This headliner appeared before, but to a sparse audience, so Management’s giving him another chance… His joke relates to both Senn’s post (about alternatives), and to my recent post about using (1 – β)/α as a likelihood ratio--but for very different reasons. (I’ve explained at the bottom of this “(b) draft”.)

** ….If you look closely, you’ll see that it’s actually not Jay Leno who is standing up there at the mike, (especially as he’s no longer doing the Tonight Show) …**.

**It’s Sir Harold Jeffreys himself! And his (very famous) joke, I admit, is funny. So, since it’s Saturday night, let’s listen in on Sir Harold’s howler joke* in criticizing the use of p-values.**

“Did you hear the one about significance testers rejectingH_{0}because of outcomesH_{0}didn’t predict?

‘What’s unusual about that?’ you ask?

What’s unusual is that they do it when these unpredicted outcomes haven’t even occurred!”

Much laughter.

[The actual quote from Jeffreys: Using p-values implies that “An hypothesis that may be true is rejected because it has failed to predict observable results that have not occurred. This seems a remarkable procedure.” (Jeffreys 1939, 316)]

I say it’s funny, so to see why I’ll strive to give it a generous interpretation.

We can view p-values in terms of rejecting *H*_{0}, as in the joke: There’s a test statistic D such that *H*_{0} is rejected if its observed value d_{0} reaches or exceeds a cut-off d* where Pr(D > d*; *H*_{0}) is small, say .025.

* Reject H*_{0} if Pr(D > d_{0}; *H*_{0}) < .025.

The report might be “reject *H*_{0 }at level .025″.

*Example*: *H*_{0}: The mean light deflection effect is 0. So if we observe a 1.96 standard deviation difference (in one-sided Normal testing) we’d reject *H*_{0} .

Now it’s true that if the observation were further into the rejection region, say 2, 3 or 4 standard deviations, it too would result in rejecting the null, and with an even smaller p-value. It’s also true that *H*_{0} “has not predicted” a 2, 3, 4, 5 etc. standard deviation difference in the sense that differences so large are “far from” or improbable under the null. But wait a minute. What if we’ve only observed a 1 standard deviation difference (p-value = .16)? It is unfair to count it against the null that 1.96, 2, 3, 4 etc. standard deviation differences would have diverged seriously from the null, when we’ve only observed the 1 standard deviation difference. Yet the p-value tells you to compute Pr(D > 1; *H*_{0}), which includes these more extreme outcomes! This is “a remarkable procedure” indeed! [i]

So much for making out the howler. The only problem is that significance tests do not do this, that is, they do not reject with, say, D = 1 because larger D values might have occurred (but did not). D = 1 does not reach the cut-off, and does not lead to rejecting *H*_{0. }Moreover, looking at the tail area makes it harder, not easier, to reject the null (although this isn’t the only function of the tail area): since it requires not merely that Pr(D = d_{0} ; *H*_{0} ) be small, but that Pr(D > d_{0} ; *H*_{0} ) be small. And this is well justified because when this probability is not small, you should not regard it as evidence of discrepancy from the null. Before getting to this ….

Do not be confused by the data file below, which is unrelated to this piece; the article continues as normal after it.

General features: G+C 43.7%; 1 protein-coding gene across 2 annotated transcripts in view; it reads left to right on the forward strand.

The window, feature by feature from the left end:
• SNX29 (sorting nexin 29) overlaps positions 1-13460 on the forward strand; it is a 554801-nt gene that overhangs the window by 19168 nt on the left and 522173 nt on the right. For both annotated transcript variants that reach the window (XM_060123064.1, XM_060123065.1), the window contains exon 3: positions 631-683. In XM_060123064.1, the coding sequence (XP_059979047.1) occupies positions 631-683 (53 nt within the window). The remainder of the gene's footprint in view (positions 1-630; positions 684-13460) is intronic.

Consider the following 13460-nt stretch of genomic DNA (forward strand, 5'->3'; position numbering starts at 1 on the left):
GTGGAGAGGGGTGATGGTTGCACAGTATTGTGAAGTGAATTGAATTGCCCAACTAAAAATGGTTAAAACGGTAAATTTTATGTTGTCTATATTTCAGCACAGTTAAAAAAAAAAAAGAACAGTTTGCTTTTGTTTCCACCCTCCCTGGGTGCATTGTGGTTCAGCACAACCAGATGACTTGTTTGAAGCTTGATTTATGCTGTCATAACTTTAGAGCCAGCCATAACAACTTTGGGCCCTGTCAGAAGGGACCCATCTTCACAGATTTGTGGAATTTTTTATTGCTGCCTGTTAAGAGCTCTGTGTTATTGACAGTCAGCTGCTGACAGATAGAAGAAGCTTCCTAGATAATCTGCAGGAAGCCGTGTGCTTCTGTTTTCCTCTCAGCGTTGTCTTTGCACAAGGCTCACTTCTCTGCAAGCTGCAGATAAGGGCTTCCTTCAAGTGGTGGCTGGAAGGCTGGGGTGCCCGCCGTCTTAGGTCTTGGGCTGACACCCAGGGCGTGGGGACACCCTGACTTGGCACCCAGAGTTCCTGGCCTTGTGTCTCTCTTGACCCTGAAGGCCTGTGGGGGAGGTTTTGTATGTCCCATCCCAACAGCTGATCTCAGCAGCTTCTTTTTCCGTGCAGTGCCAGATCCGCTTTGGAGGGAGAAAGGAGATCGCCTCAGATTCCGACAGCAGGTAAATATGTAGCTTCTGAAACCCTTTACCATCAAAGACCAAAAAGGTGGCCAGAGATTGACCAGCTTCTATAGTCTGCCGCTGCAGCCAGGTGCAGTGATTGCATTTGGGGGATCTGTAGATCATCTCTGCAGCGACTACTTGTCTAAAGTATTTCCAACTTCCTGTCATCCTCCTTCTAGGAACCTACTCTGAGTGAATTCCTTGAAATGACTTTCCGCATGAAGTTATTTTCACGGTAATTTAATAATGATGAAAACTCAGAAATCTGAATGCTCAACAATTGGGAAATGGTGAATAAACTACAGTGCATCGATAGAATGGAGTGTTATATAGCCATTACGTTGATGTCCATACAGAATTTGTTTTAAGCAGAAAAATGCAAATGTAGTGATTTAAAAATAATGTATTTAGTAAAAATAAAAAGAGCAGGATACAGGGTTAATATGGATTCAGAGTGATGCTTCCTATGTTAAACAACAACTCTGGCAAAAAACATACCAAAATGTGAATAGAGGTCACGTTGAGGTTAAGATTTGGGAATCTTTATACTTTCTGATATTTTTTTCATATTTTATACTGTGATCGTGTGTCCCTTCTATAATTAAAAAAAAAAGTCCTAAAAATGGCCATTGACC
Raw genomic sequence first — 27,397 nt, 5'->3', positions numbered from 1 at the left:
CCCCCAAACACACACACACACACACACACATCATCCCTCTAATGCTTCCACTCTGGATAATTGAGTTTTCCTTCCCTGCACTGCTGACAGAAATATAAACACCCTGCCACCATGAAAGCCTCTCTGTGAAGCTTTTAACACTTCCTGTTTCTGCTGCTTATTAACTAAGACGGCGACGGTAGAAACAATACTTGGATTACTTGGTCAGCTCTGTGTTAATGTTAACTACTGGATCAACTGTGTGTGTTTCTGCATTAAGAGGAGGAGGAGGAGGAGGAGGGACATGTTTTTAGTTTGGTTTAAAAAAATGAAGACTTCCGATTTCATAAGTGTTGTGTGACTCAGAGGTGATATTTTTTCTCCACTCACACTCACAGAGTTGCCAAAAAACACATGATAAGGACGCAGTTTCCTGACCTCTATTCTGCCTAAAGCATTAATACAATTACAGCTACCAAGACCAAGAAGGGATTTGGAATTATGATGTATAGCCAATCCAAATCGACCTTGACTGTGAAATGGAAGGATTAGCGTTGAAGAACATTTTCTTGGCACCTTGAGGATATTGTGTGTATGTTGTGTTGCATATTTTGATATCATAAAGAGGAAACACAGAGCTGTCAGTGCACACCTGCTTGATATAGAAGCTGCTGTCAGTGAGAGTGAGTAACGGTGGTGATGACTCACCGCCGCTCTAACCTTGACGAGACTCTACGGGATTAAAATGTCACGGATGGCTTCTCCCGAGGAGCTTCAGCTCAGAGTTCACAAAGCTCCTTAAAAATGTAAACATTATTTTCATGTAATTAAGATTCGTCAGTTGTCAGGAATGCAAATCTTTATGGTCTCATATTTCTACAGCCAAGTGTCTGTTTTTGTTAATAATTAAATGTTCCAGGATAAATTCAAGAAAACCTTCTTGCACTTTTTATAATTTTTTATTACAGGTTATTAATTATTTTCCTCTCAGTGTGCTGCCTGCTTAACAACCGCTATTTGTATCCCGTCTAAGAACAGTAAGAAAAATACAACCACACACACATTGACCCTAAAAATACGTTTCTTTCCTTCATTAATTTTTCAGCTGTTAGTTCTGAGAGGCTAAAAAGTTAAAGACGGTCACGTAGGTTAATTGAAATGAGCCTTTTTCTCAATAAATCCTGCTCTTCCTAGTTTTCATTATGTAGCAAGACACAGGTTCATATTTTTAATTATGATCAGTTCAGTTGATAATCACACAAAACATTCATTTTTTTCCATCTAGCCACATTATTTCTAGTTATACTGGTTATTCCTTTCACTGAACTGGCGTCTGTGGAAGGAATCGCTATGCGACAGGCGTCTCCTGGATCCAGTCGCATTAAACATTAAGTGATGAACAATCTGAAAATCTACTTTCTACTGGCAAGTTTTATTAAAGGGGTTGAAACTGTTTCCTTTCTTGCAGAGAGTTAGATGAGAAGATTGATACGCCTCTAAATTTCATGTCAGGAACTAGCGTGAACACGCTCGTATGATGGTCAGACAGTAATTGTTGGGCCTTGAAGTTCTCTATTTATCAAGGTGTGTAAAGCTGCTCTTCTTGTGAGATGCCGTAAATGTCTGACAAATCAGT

1.The joke talks about outcomes the null does not predict–just what we wouldn’t know without an assumed test statistic, but the tail area consideration arises in Fisherian tests in order to determine what outcomes *H*_{0} “has not predicted”. That is, it arises to identify a sensible test statistic D.

In familiar scientific tests, we know the outcomes that are ‘more extreme’ from a given hypothesis in the direction of interest, e.g., the more patients show side effects after taking drug Z, the less indicative Z is benign, *not the other way around*. But that’s to assume the equivalent of a test statistic. In Fisher’s set-up, one needs to identify a suitable measure of accordance, fit, or directional departure. Improbability of outcomes (under *H*_{0}) should not indicate discrepancy from *H*_{0} if even less probable outcomes would occur under discrepancies from *H*_{0}. (Note: To avoid confusion, I always use “discrepancy” to refer to the parameter values used in describing the underlying data generation; values of D are “differences”.)

*2. N-P tests and tail areas*: Now N-P tests do not consider “tail areas” explicitly, but they fall out of the desiderata of good tests and sensible test statistics. N-P tests were developed to provide the tests that Fisher used with a rationale by making explicit the alternatives of interest—even if just in terms of directions of departure.

In order to determine the appropriate test and compare alternative tests “Neyman and I introduced the notions of the class of admissible hypotheses and the power function of a test. The class of admissible alternatives is formally related to the direction of deviations—changes in mean, changes in variability, departure from linear regression, existence of interactions, or what you will.” (Pearson 1955, 207)

Under N-P test criteria, tests should rarely reject a null erroneously, and as discrepancies from the null increase, the probability of signaling discordance from the null should increase. In addition to ensuring Pr(D < d*; *H*_{0}) is high, one wants Pr(D > d*; *H*’: μ_{0} + γ) to increase as γ increases. Any sensible distance measure D must **track** discrepancies from *H*_{0}. If you’re going to reason, “the larger the D value, the worse the fit with *H*_{0},” then observed differences must occur **because** of the falsity of *H*_{0} (in this connection consider Kadane’s howler).